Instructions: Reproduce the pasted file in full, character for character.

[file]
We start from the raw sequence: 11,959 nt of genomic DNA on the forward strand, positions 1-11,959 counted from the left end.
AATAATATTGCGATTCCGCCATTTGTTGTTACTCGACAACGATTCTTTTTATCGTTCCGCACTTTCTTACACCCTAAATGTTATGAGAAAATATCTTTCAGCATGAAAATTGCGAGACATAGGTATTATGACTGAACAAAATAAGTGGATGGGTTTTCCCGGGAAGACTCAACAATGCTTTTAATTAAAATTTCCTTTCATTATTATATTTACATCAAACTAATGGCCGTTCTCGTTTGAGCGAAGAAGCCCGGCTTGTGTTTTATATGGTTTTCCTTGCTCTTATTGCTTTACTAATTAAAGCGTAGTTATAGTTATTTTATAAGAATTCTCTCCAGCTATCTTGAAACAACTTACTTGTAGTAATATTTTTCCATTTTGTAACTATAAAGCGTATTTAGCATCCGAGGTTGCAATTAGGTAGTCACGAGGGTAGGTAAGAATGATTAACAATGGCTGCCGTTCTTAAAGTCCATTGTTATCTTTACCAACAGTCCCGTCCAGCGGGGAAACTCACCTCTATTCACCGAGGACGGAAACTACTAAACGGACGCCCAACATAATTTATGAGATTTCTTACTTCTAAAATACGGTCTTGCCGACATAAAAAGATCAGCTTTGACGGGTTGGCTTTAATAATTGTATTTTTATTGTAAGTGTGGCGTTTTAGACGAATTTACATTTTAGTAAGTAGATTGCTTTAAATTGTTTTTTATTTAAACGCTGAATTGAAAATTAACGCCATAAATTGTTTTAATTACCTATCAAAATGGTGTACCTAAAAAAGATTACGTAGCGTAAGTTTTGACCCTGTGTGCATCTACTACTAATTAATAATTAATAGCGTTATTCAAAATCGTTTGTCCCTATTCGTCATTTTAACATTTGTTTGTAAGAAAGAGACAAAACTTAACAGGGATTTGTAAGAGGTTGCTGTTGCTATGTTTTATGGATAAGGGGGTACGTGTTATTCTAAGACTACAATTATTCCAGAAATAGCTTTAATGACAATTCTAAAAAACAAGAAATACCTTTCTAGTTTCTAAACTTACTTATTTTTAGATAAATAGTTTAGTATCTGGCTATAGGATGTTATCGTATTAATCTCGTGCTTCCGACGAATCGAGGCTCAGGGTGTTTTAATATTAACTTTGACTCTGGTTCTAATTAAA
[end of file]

We start from the raw sequence: 11,959 nt of genomic DNA on the forward strand, positions 1-11,959 counted from the left end.
AATAATATTGCGATTCCGCCATTTGTTGTTACTCGACAACGATTCTTTTTATCGTTCCGCACTTTCTTACACCCTAAATGTTATGAGAAAATATCTTTCAGCATGAAAATTGCGAGACATAGGTATTATGACTGAACAAAATAAGTGGATGGGTTTTCCCGGGAAGACTCAACAATGCTTTTAATTAAAATTTCCTTTCATTATTATATTTACATCAAACTAATGGCCGTTCTCGTTTGAGCGAAGAAGCCCGGCTTGTGTTTTATATGGTTTTCCTTGCTCTTATTGCTTTACTAATTAAAGCGTAGTTATAGTTATTTTATAAGAATTCTCTCCAGCTATCTTGAAACAACTTACTTGTAGTAATATTTTTCCATTTTGTAACTATAAAGCGTATTTAGCATCCGAGGTTGCAATTAGGTAGTCACGAGGGTAGGTAAGAATGATTAACAATGGCTGCCGTTCTTAAAGTCCATTGTTATCTTTACCAACAGTCCCGTCCAGCGGGGAAACTCACCTCTATTCACCGAGGACGGAAACTACTAAACGGACGCCCAACATAATTTATGAGATTTCTTACTTCTAAAATACGGTCTTGCCGACATAAAAAGATCAGCTTTGACGGGTTGGCTTTAATAATTGTATTTTTATTGTAAGTGTGGCGTTTTAGACGAATTTACATTTTAGTAAGTAGATTGCTTTAAATTGTTTTTTATTTAAACGCTGAATTGAAAATTAACGCCATAAATTGTTTTAATTACCTATCAAAATGGTGTACCTAAAAAAGATTACGTAGCGTAAGTTTTGACCCTGTGTGCATCTACTACTAATTAATAATTAATAGCGTTATTCAAAATCGTTTGTCCCTATTCGTCATTTTAACATTTGTTTGTAAGAAAGAGACAAAACTTAACAGGGATTTGTAAGAGGTTGCTGTTGCTATGTTTTATGGATAAGGGGGTACGTGTTATTCTAAGACTACAATTATTCCAGAAATAGCTTTAATGACAATTCTAAAAAACAAGAAATACCTTTCTAGTTTCTAAACTTACTTATTTTTAGATAAATAGTTTAGTATCTGGCTATAGGATGTTATCGTATTAATCTCGTGCTTCCGACGAATCGAGGCTCAGGGTGTTTTAATATTAACTTTGACTCTGGTTCTAATTAAA